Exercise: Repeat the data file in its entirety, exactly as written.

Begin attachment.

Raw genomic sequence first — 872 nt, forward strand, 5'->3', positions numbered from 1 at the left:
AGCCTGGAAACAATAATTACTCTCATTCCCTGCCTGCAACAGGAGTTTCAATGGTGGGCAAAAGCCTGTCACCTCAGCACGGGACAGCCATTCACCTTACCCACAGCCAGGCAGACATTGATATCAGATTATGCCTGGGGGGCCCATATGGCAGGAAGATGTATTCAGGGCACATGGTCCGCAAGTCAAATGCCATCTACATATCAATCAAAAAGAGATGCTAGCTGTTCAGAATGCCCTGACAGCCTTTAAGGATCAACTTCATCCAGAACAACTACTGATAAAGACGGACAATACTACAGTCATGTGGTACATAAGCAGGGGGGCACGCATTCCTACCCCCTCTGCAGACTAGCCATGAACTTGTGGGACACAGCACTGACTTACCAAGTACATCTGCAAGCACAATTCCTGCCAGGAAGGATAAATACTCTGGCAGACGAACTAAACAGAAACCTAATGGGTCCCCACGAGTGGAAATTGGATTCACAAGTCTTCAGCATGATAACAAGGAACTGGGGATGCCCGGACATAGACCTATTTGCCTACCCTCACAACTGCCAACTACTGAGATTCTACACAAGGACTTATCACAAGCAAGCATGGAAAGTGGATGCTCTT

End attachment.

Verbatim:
Raw genomic sequence first — 872 nt, forward strand, 5'->3', positions numbered from 1 at the left:
AGCCTGGAAACAATAATTACTCTCATTCCCTGCCTGCAACAGGAGTTTCAATGGTGGGCAAAAGCCTGTCACCTCAGCACGGGACAGCCATTCACCTTACCCACAGCCAGGCAGACATTGATATCAGATTATGCCTGGGGGGCCCATATGGCAGGAAGATGTATTCAGGGCACATGGTCCGCAAGTCAAATGCCATCTACATATCAATCAAAAAGAGATGCTAGCTGTTCAGAATGCCCTGACAGCCTTTAAGGATCAACTTCATCCAGAACAACTACTGATAAAGACGGACAATACTACAGTCATGTGGTACATAAGCAGGGGGGCACGCATTCCTACCCCCTCTGCAGACTAGCCATGAACTTGTGGGACACAGCACTGACTTACCAAGTACATCTGCAAGCACAATTCCTGCCAGGAAGGATAAATACTCTGGCAGACGAACTAAACAGAAACCTAATGGGTCCCCACGAGTGGAAATTGGATTCACAAGTCTTCAGCATGATAACAAGGAACTGGGGATGCCCGGACATAGACCTATTTGCCTACCCTCACAACTGCCAACTACTGAGATTCTACACAAGGACTTATCACAAGCAAGCATGGAAAGTGGATGCTCTT